To begin, ask yourself three basic questions:
1.Where are your students going?
2. How are they going to get there?
3. How will you know when they've arrived?
Lesson Plan Sections
4. Background Information
6. Lesson Description
7. Lesson Procedure
• What is the broader rationale of the unit
• What do you expect students to know by
the end of this unit?
After completing this lesson, students
will be able to…
• What must students already be able to do
before this lesson?
• What concepts have to be mastered in
advance to accomplish the lesson
• Technical information someone will need
to know to conduct the lesson.
• Especially important in EE
• Should cite references at the end for
•What materials will be needed?
•What textbooks or story books are needed?
(include full bibliographic citations)
•What needs to be prepared in advance?
•What is unique about this lesson?
•How did your students like it?
•What level of learning is covered by this lesson
plan? (Think of Bloom's Taxonomy: knowledge,
comprehension, application, analysis, synthesis, or
Describes how you will make the transition
into the lesson
How is it related to past material, future
materials, student knowledge, and
• Describe how you will introduce the
lesson to the students and how you will
stimulate their interest and excitement for
the topic and activities.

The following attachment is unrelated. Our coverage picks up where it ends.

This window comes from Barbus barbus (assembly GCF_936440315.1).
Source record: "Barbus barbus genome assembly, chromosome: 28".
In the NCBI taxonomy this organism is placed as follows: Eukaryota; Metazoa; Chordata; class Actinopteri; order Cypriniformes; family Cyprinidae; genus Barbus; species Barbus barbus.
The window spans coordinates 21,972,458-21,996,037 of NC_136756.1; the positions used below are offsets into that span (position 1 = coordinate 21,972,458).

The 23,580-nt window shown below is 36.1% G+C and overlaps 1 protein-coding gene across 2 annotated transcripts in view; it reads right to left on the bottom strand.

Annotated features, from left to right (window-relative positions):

• A "spring board" activity, demonstration,
song, etc. can often be effective in
capturing the students interest.
• What will be expected of students?
• A step-by-step procedure
• Number each of the steps
• Avoid generalities – e.g." Discuss water
• How would you describe the flow of the lesson
to another teacher who will replicate it?
• What does the teacher do to facilitate learning
and manage the various activities?
• Describe how you will conclude the lesson
(review of content, bridges, informal assessment
of learning, student feedback, etc.).
• Effective activities include those that get the
students to summarize what they have learned
(by, for example, presenting the results of a
• Again, describe what both the teacher and the
students will do.
• What activities might you suggest for
enrichment and remediation?
• What lessons might follow as a result of
• Plan for how you will assess student learning.
• The focus is not on grading the students but on
determining if the objectives have been achieved.
• Try to make it an "authentic" and integrated part of the
• The assessment may include questions within the body
of the lesson plan…
• or specific formal and informal evaluation procedures
such as observations, skill demonstrations, tests, reports
of projects, portfolios, media displays, published works,
• Your assessment strategies must match up with
• Cite all references used completely
• Will help others do background reading